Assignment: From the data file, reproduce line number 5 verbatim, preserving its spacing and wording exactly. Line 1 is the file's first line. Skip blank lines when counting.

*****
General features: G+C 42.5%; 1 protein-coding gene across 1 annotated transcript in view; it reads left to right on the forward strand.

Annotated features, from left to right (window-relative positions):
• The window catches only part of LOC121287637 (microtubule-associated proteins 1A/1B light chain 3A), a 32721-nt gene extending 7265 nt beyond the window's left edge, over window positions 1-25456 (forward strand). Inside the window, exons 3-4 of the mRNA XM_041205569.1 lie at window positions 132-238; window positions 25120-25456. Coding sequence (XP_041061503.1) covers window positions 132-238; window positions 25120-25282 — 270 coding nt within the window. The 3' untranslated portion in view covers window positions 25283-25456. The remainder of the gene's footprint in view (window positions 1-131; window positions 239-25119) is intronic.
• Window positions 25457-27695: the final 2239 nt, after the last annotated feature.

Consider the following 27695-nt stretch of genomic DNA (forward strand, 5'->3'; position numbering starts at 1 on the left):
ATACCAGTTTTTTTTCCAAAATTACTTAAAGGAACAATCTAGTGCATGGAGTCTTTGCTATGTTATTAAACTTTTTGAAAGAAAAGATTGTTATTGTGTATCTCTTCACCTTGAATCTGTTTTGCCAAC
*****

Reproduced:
Consider the following 27695-nt stretch of genomic DNA (forward strand, 5'->3'; position numbering starts at 1 on the left):